Putnam, Aug 2007, $25.95
Just under a decade ago in Juneau, he was considered one of Anchorage’s best police detectives; than a night of off duty drinking led to his shooting a twelve year old boy, who a witness claimed was unarmed. Convicted he spent seven years in prison with the end of his reputation. Freed early because the witness admitted he lied as the kid carried, he recently was exonerated, but his wife who stood by him during the trial and incarceration is divorcing him and the APD refuses to take him back. Fiftyish Nik Kane has become a private investigator.
His former boss Police Chief Jeffords hires him to find proof that Native Alaskan state legislator Matthew Hope did not kill the beautiful young assistant. All the circumstantial evidence points in his direction. As he begins to dig around the capital, his estranged son, working as a summer intern there, rejects any contact with him. Meanwhile someone wants Nik to stop his inquiry and that someone has arranged beatings of the sleuth and threatens more than just bodily harm. Nik knows he has frightened the person he assumes is the real culprit.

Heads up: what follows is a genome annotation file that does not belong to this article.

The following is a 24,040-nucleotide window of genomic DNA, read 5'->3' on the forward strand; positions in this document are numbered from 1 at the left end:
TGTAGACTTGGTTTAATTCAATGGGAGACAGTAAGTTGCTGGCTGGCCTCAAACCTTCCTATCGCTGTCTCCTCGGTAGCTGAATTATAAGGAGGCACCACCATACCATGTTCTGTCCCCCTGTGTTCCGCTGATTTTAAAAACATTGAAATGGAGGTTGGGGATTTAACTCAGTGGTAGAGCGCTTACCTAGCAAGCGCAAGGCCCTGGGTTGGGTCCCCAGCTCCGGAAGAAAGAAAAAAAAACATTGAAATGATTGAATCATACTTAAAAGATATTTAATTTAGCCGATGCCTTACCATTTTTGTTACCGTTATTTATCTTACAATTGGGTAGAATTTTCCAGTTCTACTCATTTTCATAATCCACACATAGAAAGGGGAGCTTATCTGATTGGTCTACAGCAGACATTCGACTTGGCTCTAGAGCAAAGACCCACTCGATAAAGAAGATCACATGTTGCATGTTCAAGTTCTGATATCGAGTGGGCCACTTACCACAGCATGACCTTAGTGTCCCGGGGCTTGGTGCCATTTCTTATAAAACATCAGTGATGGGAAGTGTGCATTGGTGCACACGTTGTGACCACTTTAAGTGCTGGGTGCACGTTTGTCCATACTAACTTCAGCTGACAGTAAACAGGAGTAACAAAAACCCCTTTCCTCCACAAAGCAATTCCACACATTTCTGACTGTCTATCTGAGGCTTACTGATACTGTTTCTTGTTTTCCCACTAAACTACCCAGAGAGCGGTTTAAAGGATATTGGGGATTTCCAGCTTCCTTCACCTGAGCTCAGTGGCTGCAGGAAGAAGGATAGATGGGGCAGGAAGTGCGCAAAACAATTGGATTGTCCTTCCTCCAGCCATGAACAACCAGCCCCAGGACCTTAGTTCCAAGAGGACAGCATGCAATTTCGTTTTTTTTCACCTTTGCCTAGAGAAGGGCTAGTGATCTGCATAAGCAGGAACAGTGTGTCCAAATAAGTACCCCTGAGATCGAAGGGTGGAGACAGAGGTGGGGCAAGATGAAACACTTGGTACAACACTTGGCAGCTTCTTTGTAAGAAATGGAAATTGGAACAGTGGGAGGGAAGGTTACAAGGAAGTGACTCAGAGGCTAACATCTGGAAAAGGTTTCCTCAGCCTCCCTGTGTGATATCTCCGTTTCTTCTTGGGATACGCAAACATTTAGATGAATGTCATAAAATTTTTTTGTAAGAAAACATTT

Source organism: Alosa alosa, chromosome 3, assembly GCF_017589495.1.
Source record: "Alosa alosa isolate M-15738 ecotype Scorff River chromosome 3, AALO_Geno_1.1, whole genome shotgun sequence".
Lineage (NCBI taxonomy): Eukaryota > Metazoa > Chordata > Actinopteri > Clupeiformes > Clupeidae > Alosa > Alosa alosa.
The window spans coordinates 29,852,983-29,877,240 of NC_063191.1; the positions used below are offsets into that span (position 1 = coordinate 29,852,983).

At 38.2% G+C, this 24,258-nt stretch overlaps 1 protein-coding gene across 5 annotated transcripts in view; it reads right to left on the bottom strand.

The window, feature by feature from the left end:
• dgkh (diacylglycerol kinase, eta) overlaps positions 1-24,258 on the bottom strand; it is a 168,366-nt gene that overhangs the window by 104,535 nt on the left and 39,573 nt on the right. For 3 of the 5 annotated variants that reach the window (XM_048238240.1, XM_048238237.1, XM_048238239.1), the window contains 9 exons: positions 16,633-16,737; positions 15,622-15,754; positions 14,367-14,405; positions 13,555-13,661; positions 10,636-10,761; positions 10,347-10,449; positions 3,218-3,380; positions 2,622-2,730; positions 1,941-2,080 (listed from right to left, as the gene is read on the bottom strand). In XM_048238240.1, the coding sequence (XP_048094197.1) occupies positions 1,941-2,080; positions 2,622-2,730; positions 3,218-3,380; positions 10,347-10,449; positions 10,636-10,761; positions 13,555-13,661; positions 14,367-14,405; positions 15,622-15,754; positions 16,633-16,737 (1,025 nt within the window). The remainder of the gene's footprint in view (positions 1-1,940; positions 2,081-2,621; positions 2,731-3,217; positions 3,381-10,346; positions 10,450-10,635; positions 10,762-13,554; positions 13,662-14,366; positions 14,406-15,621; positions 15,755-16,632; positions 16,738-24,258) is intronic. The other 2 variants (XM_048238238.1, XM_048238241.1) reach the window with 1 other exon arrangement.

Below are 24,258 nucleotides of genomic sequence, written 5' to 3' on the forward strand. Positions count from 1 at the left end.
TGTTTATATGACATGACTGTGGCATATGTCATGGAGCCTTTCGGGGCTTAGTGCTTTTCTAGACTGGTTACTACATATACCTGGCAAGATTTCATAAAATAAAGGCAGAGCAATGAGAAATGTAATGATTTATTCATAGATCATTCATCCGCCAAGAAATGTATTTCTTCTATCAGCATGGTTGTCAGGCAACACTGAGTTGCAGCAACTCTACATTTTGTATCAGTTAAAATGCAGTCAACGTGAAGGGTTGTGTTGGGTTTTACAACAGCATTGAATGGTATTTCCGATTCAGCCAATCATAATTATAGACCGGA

Juneau is a refreshing change as most Alaskan mysteries showcase the stark beauty of the state’s vast wilderness. The story line is fast-paced although the plot has been done many times before albeit in the Lower Forty-eight. Nik is an interesting acrimonious individual as he knows he needs to move past his bitterness but finds it impossible not to react with sarcasm and childish anger. Fans of Alaskan mysteries will enjoy his second escapade (see LOST ANGEL) even if he follows his gut more than the clues.